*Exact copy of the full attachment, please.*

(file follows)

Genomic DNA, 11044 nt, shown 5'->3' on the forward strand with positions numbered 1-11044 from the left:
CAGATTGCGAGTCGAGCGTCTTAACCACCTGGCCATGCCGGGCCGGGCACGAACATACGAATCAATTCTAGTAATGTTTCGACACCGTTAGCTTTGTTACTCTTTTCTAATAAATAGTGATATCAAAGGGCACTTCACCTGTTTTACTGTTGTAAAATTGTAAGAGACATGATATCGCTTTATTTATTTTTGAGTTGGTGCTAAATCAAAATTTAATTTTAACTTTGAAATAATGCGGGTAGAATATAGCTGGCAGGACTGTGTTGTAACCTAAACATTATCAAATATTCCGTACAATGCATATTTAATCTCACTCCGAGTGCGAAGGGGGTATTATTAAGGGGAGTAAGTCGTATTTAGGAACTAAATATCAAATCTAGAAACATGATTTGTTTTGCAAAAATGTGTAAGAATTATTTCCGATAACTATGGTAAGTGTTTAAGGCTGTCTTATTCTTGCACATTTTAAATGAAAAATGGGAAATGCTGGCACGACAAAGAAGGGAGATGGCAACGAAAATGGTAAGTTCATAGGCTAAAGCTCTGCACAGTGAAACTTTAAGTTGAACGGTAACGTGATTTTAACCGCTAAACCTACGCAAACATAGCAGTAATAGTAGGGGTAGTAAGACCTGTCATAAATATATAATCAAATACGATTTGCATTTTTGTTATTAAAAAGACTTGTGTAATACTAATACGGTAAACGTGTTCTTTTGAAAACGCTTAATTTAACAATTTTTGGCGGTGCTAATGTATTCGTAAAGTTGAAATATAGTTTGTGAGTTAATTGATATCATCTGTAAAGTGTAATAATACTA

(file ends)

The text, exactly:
Genomic DNA, 11044 nt, shown 5'->3' on the forward strand with positions numbered 1-11044 from the left:
CAGATTGCGAGTCGAGCGTCTTAACCACCTGGCCATGCCGGGCCGGGCACGAACATACGAATCAATTCTAGTAATGTTTCGACACCGTTAGCTTTGTTACTCTTTTCTAATAAATAGTGATATCAAAGGGCACTTCACCTGTTTTACTGTTGTAAAATTGTAAGAGACATGATATCGCTTTATTTATTTTTGAGTTGGTGCTAAATCAAAATTTAATTTTAACTTTGAAATAATGCGGGTAGAATATAGCTGGCAGGACTGTGTTGTAACCTAAACATTATCAAATATTCCGTACAATGCATATTTAATCTCACTCCGAGTGCGAAGGGGGTATTATTAAGGGGAGTAAGTCGTATTTAGGAACTAAATATCAAATCTAGAAACATGATTTGTTTTGCAAAAATGTGTAAGAATTATTTCCGATAACTATGGTAAGTGTTTAAGGCTGTCTTATTCTTGCACATTTTAAATGAAAAATGGGAAATGCTGGCACGACAAAGAAGGGAGATGGCAACGAAAATGGTAAGTTCATAGGCTAAAGCTCTGCACAGTGAAACTTTAAGTTGAACGGTAACGTGATTTTAACCGCTAAACCTACGCAAACATAGCAGTAATAGTAGGGGTAGTAAGACCTGTCATAAATATATAATCAAATACGATTTGCATTTTTGTTATTAAAAAGACTTGTGTAATACTAATACGGTAAACGTGTTCTTTTGAAAACGCTTAATTTAACAATTTTTGGCGGTGCTAATGTATTCGTAAAGTTGAAATATAGTTTGTGAGTTAATTGATATCATCTGTAAAGTGTAATAATACTA